There have long been similarities between politics in the United States and politics in the United Kingdom. For example, one could argue that Ronald Reagan = Margaret Thatcher, George H.W. Bush = John Major, and Bernie Sanders = Jeremy Corbyn. Recently, though, the parallels have been rather uncanny.
Here in the U.S., Democrats have refused to accept the results of the November 2016 election. They view President Trump as illegitimate and believe they may be able to drive him out of Washington before he is able to staff an administration. Similarly, in the U.K. liberals–as we use that term–don’t accept the 52% majority that voted in favor of “Brexit.” Thus, London’s Mayor, Sadiq Khan, says that Brexit is not a done deal:
London mayor Sadiq Khan claims Brexit can still be stopped by holding ANOTHER general election to “trump the referendum”.
He argues that the Labour party could overturn the 52 per cent majority who voted to leave the EU if a fresh vote is called.
His comments come as Maltese Prime Minister Joseph Muscat called on politicians on Britain to call for a second referendum to overturn last year’s result.
Despite the clear vote from 17.4 million Brits to leave the European Union last year, the Liberal Democrats have promised such a referendum on the final Brexit deal.
New leader Sir Vince Cable has promised to give voters an “exit from Brexit” and even said Brexit “might not happen” because the parties are so divided.
At the moment, I would say that President Trump has a better chance of serving his four-year term than the U.K. has of leaving the European Union in keeping with the Brexit vote. In each case, the political establishment is nakedly at war with the general population.
Then we have Black Lives Matter, which started in the U.S. after a 6′ 4″, 290-pound African American assaulted a white police officer, tried to take away his gun, and then charged him after the officer emerged from his squad car. Amazingly, the officer’s shooting of the rampaging Michael Brown in self-defense touched off a “movement” that has now become international.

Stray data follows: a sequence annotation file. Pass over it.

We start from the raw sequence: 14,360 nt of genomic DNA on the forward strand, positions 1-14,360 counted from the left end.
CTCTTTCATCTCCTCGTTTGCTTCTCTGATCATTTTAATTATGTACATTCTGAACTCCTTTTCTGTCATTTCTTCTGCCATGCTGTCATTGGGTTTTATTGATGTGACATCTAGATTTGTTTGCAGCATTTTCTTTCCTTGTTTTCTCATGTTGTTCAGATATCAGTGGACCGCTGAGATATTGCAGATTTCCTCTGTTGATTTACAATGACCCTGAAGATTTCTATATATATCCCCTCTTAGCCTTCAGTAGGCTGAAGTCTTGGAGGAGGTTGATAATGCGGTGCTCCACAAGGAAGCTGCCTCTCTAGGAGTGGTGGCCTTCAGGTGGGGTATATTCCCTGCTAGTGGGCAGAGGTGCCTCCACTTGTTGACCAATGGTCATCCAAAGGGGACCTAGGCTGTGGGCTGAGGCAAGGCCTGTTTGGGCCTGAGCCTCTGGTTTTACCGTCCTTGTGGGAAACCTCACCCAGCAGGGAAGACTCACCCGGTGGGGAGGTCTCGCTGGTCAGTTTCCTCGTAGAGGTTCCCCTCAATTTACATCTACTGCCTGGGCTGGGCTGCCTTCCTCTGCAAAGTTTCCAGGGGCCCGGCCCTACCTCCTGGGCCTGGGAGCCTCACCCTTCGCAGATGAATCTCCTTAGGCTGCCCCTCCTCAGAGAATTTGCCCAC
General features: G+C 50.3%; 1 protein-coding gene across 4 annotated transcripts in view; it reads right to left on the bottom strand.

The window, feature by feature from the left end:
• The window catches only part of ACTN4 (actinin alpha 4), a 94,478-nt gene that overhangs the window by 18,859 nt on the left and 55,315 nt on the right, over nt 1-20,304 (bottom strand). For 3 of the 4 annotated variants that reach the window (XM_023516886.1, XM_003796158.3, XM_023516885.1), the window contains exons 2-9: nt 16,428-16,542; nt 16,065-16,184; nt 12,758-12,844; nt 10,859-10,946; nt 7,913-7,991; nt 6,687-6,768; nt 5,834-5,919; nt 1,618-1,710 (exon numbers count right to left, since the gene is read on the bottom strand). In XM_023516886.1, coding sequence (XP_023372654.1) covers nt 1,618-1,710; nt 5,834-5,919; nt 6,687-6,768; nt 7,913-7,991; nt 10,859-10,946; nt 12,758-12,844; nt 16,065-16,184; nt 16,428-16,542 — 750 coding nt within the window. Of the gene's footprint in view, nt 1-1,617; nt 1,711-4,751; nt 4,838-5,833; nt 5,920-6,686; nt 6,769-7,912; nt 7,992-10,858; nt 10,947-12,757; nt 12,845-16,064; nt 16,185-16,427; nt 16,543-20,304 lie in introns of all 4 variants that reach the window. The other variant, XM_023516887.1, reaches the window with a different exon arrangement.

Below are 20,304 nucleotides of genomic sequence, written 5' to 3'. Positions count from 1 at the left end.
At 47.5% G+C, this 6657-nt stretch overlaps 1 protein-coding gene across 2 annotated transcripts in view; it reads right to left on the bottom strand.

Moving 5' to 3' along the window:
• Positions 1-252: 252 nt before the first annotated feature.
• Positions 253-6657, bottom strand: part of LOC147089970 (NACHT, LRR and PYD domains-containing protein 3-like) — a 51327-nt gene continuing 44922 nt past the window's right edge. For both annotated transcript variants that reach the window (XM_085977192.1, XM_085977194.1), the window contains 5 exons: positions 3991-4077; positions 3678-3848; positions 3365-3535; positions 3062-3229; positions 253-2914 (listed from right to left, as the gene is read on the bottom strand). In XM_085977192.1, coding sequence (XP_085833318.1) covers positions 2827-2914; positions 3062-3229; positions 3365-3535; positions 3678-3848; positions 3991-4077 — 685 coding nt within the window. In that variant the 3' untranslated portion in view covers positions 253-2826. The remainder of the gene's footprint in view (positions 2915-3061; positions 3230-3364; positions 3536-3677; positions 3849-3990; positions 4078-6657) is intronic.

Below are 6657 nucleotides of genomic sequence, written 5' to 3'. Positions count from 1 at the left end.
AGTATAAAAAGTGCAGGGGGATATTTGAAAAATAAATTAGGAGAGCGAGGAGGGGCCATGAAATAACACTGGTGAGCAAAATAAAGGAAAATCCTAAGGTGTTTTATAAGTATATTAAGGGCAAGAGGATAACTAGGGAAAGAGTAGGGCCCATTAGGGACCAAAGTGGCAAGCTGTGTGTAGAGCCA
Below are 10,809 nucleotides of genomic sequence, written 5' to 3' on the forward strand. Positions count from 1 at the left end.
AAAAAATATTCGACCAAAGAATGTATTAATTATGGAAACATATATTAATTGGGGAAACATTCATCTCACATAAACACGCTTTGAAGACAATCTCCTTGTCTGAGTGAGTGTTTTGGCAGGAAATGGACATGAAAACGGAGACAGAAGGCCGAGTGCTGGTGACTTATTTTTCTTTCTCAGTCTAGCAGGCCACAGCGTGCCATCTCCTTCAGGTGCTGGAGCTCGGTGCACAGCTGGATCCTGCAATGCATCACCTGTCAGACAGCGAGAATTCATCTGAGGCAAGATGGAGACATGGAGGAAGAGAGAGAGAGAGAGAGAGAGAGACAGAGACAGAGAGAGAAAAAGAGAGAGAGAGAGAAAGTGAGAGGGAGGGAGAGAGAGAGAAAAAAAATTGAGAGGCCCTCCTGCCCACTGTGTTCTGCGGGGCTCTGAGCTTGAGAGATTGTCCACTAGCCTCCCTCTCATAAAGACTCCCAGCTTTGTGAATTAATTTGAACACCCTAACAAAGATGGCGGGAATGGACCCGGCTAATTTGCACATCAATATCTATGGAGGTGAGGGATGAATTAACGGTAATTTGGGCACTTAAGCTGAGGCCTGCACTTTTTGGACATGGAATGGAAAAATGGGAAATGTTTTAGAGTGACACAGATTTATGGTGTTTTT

In the U.K., the trigger has been the death of Rashan Jermaine Charles. It is weirdly difficult to find a coherent account of Charles’s encounter with the police; maybe relentless Googlers among our readers can piece it together. As best I can deduce from news accounts, Charles was stopped by police officers, and left his vehicle and ran into a store. He was tackled by a policeman, and apparently put something into his mouth. He died soon after. The most obvious interpretation is that he was stopped for a drugs violation, swallowed drugs to escape detection, and the drugs killed him, or perhaps he choked on them. But I haven’t seen this story told in any intelligible way.
This is, I believe, the famous video:
Demonstrations resulted in Hackney Borough, under the Black Lives Matter banner that originated in the U.S.:
The demonstrations rapidly turned into riots, as has happened in the U.S. Fires were lit, windows were smashed, and several police officers were injured:
The head of the Black and Minority Ethnic Society at Cambridge University tweeted:
ALL white people are racist. White middle class, white working class, white men, white women, white gays, white children they can ALL geddit
Right. And, as we have seen so often here, public officials have been conciliatory and even apologetic.
We hear a lot about globalism these days; this is another example of the phenomenon. Bad ideas rapidly leap from one continent to another. Or, perhaps, the globe is so truly unified that bad ideas spring up, more or less simultaneously, thousands of miles and continents apart.